Time is slippery as quantum uncertainty in this ambitious tale that follows a variety of characters as they perform spooky actions over millennia.
Elberg’s first novel opens in an Arctic wasteland as Osnat and her husband, Simon, who are banished refugees from the future, search for help. Instead, they are captured by a primitive tribe called the Tunniq. Simon is killed in a Tunniq naming ceremony while Osnat is adopted as a daughter to Aarluk. Torn between revenge and the need to survive, Osnat learns as much as she can from her new “mother,” biding her time, nursing her simmering vengeance: “It wasn’t love, it wasn’t hatred, nor was it somewhere between those feelings. But it was absolutely what she felt.” In another time, Saima, a refugee from the “Trail of Tears” banishment, teams up with Finer, a cop investigating the “murder” of a dog (which Saima killed); and in yet another time, a huge army, commanded by the ruthless Ja’ix, is taking over the known universe. Elberg guides his readers from total confusion to dawning comprehension and on to understanding. Like musical refrains, characters, names, events, and details recur from one epoch to another. Some characters actually are or morph into those in other times. Quantum states fluctuate, enabling wormholes, time travel, magic, and even an afterlife; all are real locations characters can enter or leave if they possess the know-how. This is a complex, sometimes confusing tale involving an intricate web of characters and events. The author pulls it all together, however, in admirable fashion through solid characterization; the sweeping mix of science, mythology, history; and precise, yet metaphor-filled writing (“Ja’ix’s armies passed over lands like a glacier, slow but inexorable. They traveled in a broad swath, uprooting, destroying whatever existed previously, planting obedience in the ruins. From this crop, they harvested more brutal fighters”).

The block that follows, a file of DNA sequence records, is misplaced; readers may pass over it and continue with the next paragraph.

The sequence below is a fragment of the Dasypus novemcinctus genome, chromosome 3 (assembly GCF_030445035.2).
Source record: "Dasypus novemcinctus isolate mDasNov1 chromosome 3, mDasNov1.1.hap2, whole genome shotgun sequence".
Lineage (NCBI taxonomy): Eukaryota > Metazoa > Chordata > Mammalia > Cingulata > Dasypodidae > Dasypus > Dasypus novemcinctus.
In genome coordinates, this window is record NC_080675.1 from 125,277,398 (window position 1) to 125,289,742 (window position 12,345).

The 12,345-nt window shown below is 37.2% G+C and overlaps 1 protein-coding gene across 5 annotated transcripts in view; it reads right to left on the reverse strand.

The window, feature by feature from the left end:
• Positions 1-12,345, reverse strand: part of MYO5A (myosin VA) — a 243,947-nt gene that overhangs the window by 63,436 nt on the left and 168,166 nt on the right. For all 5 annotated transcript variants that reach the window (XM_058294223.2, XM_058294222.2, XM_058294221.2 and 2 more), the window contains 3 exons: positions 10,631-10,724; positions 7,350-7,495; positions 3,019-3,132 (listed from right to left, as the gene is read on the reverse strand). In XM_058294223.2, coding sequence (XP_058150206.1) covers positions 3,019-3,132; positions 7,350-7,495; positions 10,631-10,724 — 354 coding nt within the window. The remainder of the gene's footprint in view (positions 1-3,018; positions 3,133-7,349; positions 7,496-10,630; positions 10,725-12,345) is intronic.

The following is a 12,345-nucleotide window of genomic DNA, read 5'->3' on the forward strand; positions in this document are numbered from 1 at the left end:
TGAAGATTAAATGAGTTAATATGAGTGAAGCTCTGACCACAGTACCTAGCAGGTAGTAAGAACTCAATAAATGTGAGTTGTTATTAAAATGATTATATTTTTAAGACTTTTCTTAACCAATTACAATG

Those willing to decipher it all will be greatly rewarded.